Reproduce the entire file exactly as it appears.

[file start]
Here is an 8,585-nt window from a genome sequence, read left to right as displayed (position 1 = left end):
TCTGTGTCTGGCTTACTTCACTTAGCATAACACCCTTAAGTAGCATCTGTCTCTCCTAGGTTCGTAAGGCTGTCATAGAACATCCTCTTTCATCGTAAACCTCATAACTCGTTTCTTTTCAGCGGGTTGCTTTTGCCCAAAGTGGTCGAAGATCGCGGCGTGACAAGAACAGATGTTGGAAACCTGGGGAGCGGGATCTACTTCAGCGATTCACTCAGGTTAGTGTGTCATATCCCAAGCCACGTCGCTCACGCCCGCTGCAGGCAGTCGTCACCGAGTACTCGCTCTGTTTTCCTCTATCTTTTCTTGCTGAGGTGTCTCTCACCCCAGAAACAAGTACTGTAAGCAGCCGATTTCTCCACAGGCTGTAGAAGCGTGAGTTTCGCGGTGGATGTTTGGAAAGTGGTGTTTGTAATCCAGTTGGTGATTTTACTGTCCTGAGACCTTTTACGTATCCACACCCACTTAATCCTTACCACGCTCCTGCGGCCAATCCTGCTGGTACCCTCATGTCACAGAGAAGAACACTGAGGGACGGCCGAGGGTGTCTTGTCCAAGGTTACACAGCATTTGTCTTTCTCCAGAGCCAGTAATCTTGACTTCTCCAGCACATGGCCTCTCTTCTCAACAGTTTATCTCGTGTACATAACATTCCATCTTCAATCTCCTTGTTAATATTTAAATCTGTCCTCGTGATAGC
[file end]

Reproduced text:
Here is an 8,585-nt window from a genome sequence, read left to right as displayed (position 1 = left end):
TCTGTGTCTGGCTTACTTCACTTAGCATAACACCCTTAAGTAGCATCTGTCTCTCCTAGGTTCGTAAGGCTGTCATAGAACATCCTCTTTCATCGTAAACCTCATAACTCGTTTCTTTTCAGCGGGTTGCTTTTGCCCAAAGTGGTCGAAGATCGCGGCGTGACAAGAACAGATGTTGGAAACCTGGGGAGCGGGATCTACTTCAGCGATTCACTCAGGTTAGTGTGTCATATCCCAAGCCACGTCGCTCACGCCCGCTGCAGGCAGTCGTCACCGAGTACTCGCTCTGTTTTCCTCTATCTTTTCTTGCTGAGGTGTCTCTCACCCCAGAAACAAGTACTGTAAGCAGCCGATTTCTCCACAGGCTGTAGAAGCGTGAGTTTCGCGGTGGATGTTTGGAAAGTGGTGTTTGTAATCCAGTTGGTGATTTTACTGTCCTGAGACCTTTTACGTATCCACACCCACTTAATCCTTACCACGCTCCTGCGGCCAATCCTGCTGGTACCCTCATGTCACAGAGAAGAACACTGAGGGACGGCCGAGGGTGTCTTGTCCAAGGTTACACAGCATTTGTCTTTCTCCAGAGCCAGTAATCTTGACTTCTCCAGCACATGGCCTCTCTTCTCAACAGTTTATCTCGTGTACATAACATTCCATCTTCAATCTCCTTGTTAATATTTAAATCTGTCCTCGTGATAGC